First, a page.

Minister Edna Molewa urges South Africans to enjoy beaches responsibly this festive season
08 December 2017
The Minister of Environmental Affairs, Dr Edna Molewa has urged all South Africans and holiday makers to be responsible as they exercise their right to equitable access to Coastal Public Property (CPP) this festive season.
South Africa has a coastline just under 3000 km with numerous beaches designated for public’s enjoyment and recreation. Everyone has a right to access these beaches and public amenities, as contained in the National Environmental Management: Integrated Coastal Management Act, 2008 (Act No. 24 of 2008) (ICM Act).
Government, in its capacity as the public trustee of all coastal public property, has a duty to manage, protect and enhance the interests of the whole community, so as to ensure that the natural resources within the coastal areas are used in a socially, economically justifiable and ecologically sustainable manner for the benefit of the current and future generations.
Minister Molewa reiterates that Coastal Public Property (CPP) belongs to all citizens of South Africa. “Access to natural resources including the beach is a constitutional right enshrined in the Bill of Rights of our Constitution. It is thus unlawful, in terms of the ICM Act to implement measures which prevent public access to the beach,” says Minister Molewa.
The Act stipulates that any natural person in the Republic has:
a) A right of reasonable access to coastal public property; and
b) Is entitled to use and enjoy coastal public property, provided such use-
c) Does not adversely affect the rights of members of the of the public to use and enjoy the coastal public property;
d) Does not hinder the State in the performance of its duty to protect the environment; and
e) Does not cause an adverse effect to the environment.
It is therefore unlawful for anyone to implement measures which prevent public access to the beach, not permitted under that Act. It is only under certain strict circumstances that the public’s access to the beach may be limited. In addition, under the Act, no one may charge a fee (directly or indirectly) in order to access coastal public property, without the permission of the Minister responsible for environmental affairs.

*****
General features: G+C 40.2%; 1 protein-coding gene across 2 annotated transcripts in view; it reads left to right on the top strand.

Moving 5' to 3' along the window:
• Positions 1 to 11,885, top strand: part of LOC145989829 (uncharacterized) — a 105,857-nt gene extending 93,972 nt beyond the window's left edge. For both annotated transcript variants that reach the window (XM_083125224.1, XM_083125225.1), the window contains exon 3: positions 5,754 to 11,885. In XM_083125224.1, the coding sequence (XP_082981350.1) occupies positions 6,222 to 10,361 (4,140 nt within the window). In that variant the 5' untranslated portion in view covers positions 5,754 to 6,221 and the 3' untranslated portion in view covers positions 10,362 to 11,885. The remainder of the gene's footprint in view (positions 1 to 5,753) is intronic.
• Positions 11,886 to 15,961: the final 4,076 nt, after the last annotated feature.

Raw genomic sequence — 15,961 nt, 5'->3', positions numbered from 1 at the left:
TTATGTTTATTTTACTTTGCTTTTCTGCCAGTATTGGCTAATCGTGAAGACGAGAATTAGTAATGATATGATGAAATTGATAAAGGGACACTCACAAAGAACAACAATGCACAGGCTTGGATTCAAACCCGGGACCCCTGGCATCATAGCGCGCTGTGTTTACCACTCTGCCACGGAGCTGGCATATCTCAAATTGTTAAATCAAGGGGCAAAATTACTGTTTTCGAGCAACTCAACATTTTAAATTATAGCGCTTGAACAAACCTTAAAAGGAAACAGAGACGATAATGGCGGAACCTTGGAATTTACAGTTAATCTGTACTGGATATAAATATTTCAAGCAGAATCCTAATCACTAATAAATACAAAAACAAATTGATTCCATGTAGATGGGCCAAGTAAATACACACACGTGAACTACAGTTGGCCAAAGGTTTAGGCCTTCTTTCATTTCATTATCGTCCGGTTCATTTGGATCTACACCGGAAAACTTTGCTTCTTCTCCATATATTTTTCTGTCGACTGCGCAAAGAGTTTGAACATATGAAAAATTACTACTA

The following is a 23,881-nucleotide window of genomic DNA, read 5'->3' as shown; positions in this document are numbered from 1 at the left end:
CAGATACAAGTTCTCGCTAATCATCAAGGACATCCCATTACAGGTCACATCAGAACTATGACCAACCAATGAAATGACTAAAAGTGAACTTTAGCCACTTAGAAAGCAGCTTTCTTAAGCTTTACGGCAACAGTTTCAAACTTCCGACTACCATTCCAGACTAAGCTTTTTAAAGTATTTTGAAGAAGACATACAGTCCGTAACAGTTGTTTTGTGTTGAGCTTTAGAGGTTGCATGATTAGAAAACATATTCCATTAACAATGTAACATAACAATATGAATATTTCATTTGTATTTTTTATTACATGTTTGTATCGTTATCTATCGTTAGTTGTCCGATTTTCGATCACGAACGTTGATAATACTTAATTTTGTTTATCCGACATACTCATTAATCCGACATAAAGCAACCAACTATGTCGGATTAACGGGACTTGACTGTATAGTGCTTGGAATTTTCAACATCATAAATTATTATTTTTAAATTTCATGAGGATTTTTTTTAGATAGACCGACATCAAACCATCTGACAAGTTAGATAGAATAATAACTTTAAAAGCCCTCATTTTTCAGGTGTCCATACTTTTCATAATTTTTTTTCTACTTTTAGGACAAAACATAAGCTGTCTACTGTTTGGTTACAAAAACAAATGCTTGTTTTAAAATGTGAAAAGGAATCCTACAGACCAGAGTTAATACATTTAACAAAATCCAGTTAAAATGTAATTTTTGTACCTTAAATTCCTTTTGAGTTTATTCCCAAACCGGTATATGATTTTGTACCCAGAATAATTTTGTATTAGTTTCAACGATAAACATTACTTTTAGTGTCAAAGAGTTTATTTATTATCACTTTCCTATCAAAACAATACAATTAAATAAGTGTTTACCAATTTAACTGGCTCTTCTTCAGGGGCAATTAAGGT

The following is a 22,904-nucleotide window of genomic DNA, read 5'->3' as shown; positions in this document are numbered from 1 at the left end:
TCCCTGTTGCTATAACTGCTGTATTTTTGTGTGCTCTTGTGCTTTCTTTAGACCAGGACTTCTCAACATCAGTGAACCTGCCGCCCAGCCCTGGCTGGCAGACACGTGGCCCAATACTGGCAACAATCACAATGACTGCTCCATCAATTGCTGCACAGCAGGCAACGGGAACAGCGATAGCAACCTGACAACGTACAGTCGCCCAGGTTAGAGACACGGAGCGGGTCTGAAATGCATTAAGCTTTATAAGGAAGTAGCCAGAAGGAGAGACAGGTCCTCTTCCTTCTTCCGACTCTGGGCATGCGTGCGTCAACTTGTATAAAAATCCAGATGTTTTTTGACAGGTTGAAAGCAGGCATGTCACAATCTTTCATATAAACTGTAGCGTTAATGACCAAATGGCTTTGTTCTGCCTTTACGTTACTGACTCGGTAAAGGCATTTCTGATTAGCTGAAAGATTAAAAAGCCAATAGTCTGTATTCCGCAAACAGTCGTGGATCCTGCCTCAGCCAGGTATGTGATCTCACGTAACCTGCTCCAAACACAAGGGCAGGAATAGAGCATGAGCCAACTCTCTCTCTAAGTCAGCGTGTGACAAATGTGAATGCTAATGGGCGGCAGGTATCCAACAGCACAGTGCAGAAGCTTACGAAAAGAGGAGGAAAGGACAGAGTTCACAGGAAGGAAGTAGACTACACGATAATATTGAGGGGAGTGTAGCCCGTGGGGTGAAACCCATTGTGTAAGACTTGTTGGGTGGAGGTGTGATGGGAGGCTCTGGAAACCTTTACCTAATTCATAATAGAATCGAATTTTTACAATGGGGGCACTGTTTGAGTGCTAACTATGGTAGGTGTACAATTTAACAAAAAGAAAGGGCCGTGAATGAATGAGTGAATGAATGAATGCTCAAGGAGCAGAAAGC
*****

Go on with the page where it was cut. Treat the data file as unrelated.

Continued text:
Most importantly, the ICM Act also requires the users of costal public property to exercise duty of care, while they enjoy these facilities. It is in this regard that Minister Molewa appeals to tourists and holiday makers that, while they enjoy the splendour of these facilities they do so in a manner that does not compromise the integrity of the environment.
“It is therefore our responsibility not to litter nor drive on our beaches. We are all duty bound to keep our beaches clean and useable. Let us all work together to ensure that we eliminate all items that could pollute our beach environment as this is important for our health and wellbeing,” said Minister Molewa.
The Department of Environmental Affairs (DEA) will be embarking on a coastal awareness campaign that will amongst others educate South Africans about their right to access to coastal public property, and their responsibility to keep such property in a usable condition. The campaign will also focus on the use of Off-Road Vehicles (ORVs) in the coastal area.
The use of vehicles in the coastal area is generally prohibited, given the need to balance and manage conflict that may arise between the ORV users and the general public that accesses the coast by foot. In addition, the vehicles have potential to destabilise and destroy vegetated dunes. The vegetated dunes are important as they absorb the energy generated by waves and storms and protect the area behind them from wave damage and salt intrusion. They act as a barrier and the first line of protection for inland areas, homes or property from the wrath of ocean waves.
Members of the public are encouraged to report all acts that may restrict free public access to coastal zones, and illegal use of Off-Road Vehicles (ORVs) in these areas.
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